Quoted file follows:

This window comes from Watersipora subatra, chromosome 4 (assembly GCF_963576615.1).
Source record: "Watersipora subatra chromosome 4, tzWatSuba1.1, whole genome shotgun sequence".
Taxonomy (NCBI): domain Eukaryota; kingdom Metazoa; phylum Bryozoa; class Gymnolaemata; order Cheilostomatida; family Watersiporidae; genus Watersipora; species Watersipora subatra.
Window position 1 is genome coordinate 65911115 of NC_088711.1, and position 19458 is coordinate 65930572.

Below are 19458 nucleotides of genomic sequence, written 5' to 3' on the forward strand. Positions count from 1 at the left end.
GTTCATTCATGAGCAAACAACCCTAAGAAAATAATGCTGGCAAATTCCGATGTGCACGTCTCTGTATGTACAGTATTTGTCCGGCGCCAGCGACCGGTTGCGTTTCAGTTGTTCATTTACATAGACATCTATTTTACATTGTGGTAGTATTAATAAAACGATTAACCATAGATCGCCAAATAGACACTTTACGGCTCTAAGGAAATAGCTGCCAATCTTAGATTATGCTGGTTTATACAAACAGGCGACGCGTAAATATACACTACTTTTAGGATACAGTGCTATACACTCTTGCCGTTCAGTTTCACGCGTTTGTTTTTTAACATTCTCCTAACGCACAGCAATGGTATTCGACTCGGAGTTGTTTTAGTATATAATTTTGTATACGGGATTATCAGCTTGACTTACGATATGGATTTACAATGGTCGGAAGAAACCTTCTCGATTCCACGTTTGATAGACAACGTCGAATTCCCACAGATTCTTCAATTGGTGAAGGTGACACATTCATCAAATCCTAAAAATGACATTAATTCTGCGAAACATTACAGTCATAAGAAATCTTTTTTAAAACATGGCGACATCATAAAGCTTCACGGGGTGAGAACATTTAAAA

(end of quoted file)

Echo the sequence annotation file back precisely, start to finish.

This window comes from Watersipora subatra, chromosome 4 (assembly GCF_963576615.1).
Source record: "Watersipora subatra chromosome 4, tzWatSuba1.1, whole genome shotgun sequence".
Taxonomy (NCBI): domain Eukaryota; kingdom Metazoa; phylum Bryozoa; class Gymnolaemata; order Cheilostomatida; family Watersiporidae; genus Watersipora; species Watersipora subatra.
Window position 1 is genome coordinate 65911115 of NC_088711.1, and position 19458 is coordinate 65930572.

Below are 19458 nucleotides of genomic sequence, written 5' to 3' on the forward strand. Positions count from 1 at the left end.
GTTCATTCATGAGCAAACAACCCTAAGAAAATAATGCTGGCAAATTCCGATGTGCACGTCTCTGTATGTACAGTATTTGTCCGGCGCCAGCGACCGGTTGCGTTTCAGTTGTTCATTTACATAGACATCTATTTTACATTGTGGTAGTATTAATAAAACGATTAACCATAGATCGCCAAATAGACACTTTACGGCTCTAAGGAAATAGCTGCCAATCTTAGATTATGCTGGTTTATACAAACAGGCGACGCGTAAATATACACTACTTTTAGGATACAGTGCTATACACTCTTGCCGTTCAGTTTCACGCGTTTGTTTTTTAACATTCTCCTAACGCACAGCAATGGTATTCGACTCGGAGTTGTTTTAGTATATAATTTTGTATACGGGATTATCAGCTTGACTTACGATATGGATTTACAATGGTCGGAAGAAACCTTCTCGATTCCACGTTTGATAGACAACGTCGAATTCCCACAGATTCTTCAATTGGTGAAGGTGACACATTCATCAAATCCTAAAAATGACATTAATTCTGCGAAACATTACAGTCATAAGAAATCTTTTTTAAAACATGGCGACATCATAAAGCTTCACGGGGTGAGAACATTTAAAA